My alarm went off at 6am on a Saturday morning. Outside, everyone was still asleep, including the sun.
We agreed to meet outside the student residence by seven, whether or not everyone was there, to be able to catch an 8am train from Heuston Station in Dublin to Ballymote in county Sligo. By the time I got outside, my three friends were already walking past my building. I ran to join them. I was excited, but I had no idea what the day had planned for me.
There was no doubt that it was quite cold and wet, and I was worried that it would be so cold that I wouldn’t enjoy my experience. Despite going to Champlain College in Vermont, I actually hate the cold, and could easily live in 90 degree weather year-round if possible. It didn’t help that on that four-hour train ride, everything we passed by was covered in snow! It wasn’t like Vermont snow, though. It looked more like someone lightly dusted some powdered sugar onto the fields and trees. It seemed tamer or more poetic than a Vermont winter, but that doesn’t deny the fact that it was cold!
As we got closer, there was less snow but more mist, sort of like someone was breathing onto a window. We hoped the moisture would bring a bit of warmth with it. Spoiler alert: We were wrong.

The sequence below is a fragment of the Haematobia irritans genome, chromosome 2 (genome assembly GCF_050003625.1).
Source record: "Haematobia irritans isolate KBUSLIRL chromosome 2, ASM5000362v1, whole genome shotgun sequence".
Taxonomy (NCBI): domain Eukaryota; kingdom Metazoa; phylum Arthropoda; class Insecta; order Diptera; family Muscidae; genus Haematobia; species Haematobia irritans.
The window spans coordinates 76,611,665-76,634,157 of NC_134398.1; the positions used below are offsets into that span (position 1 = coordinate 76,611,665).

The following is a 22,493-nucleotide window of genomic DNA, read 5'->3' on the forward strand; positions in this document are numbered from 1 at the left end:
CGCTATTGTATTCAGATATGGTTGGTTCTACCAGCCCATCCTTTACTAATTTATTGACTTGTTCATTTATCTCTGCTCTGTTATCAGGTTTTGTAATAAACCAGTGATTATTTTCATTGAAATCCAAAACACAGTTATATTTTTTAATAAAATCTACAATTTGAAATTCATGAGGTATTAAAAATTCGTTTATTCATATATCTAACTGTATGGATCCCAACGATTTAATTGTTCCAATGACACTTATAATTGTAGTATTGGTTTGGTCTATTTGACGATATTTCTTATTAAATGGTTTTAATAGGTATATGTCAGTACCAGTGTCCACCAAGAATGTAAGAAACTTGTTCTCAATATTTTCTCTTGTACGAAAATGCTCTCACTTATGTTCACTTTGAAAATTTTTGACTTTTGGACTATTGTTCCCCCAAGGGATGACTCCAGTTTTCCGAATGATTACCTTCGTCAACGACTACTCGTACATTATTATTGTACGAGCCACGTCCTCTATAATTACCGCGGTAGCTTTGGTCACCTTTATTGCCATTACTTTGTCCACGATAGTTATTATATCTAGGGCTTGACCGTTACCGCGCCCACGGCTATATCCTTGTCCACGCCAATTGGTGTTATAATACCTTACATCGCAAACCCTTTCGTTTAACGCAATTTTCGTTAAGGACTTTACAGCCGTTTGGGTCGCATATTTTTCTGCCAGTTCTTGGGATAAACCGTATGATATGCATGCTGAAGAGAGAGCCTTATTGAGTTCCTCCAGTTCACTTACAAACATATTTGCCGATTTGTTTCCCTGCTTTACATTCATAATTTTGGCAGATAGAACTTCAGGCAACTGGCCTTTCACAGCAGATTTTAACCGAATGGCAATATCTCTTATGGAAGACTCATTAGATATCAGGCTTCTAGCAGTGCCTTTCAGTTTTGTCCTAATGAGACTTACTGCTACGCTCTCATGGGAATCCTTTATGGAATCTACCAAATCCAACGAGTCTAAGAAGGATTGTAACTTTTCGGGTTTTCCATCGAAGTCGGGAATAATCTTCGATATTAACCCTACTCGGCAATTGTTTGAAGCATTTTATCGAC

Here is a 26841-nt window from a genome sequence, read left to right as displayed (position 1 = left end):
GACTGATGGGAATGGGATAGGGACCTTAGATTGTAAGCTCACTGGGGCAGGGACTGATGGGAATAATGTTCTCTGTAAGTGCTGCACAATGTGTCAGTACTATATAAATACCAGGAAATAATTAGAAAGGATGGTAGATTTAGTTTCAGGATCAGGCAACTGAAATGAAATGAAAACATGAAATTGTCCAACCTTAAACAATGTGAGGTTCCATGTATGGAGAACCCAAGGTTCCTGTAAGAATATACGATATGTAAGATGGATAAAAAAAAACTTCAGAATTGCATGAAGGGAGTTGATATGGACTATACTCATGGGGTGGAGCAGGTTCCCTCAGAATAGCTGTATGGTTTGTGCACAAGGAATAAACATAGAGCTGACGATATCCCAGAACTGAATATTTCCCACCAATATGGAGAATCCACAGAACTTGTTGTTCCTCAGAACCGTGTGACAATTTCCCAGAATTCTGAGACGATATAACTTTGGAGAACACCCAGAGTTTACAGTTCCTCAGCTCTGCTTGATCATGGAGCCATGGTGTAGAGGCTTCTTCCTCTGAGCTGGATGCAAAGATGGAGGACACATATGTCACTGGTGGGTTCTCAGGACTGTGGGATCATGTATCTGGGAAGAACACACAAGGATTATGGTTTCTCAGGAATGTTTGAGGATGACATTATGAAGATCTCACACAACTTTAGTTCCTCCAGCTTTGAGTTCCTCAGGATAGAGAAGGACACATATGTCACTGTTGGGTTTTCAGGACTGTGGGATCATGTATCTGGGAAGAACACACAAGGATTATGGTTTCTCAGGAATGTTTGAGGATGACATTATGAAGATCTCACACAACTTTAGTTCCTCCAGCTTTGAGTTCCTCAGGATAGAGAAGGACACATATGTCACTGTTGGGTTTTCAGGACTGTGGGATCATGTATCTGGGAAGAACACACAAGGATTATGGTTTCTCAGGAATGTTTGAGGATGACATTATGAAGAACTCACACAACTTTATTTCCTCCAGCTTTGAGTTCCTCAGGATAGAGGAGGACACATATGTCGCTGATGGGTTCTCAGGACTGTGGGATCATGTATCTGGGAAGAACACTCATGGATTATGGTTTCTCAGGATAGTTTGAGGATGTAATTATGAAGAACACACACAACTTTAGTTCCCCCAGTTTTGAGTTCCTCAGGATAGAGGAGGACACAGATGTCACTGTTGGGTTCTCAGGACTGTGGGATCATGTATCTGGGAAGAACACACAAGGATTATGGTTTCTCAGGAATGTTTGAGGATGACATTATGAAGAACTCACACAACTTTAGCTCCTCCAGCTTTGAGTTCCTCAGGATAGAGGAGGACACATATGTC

We called a cab once we got off the train. It was a small town, nothing like the busyness of Dublin, so I believe there was only one taxi service in the area. It was run by this sweet, skinny older man in a big white van (I know, that sounds sketchy, but don’t worry, we’re alive and well). We told him to take us to the pub closest to the Caves of Keash.
When we got off the cab, the pub was basically deserted. No cars were in the parking lot, and no lights were on inside. It was 11:30, and the pub did not open until noon. I could feel the cold begin to rise up from the pavement, through the rubber of my sneakers, and then settle into the soles of my feet. We told the driver that we would be okay with waiting there until staff arrived. He nodded, told us to pay him at the end of the day, and left.
The pub was in the middle of nowhere. It was across the road from a fenced-in field with some large hills behind it. The road itself stretched for miles in either direction. You could sit in the middle of it for a solid ten minutes and nothing would happen, except I wouldn’t suggest doing that because if a car did come, it basically came at the speed of light.
While we waited for a half hour, we sang some really obnoxious songs from summer camp and my friend Sarah tried to make friends with the cats that lived around the pub. We looked like tourists who had been day-drinking, and we really hoped that no one saw us, because we looked kind of ridiculous.
The pub owner finally drove in about a minute before noon. We kind of awkwardly nodded to him as he unlocked the door and began to set up inside.
After about five or so minutes, we were let into this cozy little bar with a nice roaring fire, stone walls, and comfy chairs. My friend Molly ordered a Guinness, and the rest of us ordered tea, wanting to rid the cold from our bodies as soon as possible.
We asked the owner if he normally saw tourists heading to the caves. He told us yes, but normally during the summer. “The people who go during this time are…brave.”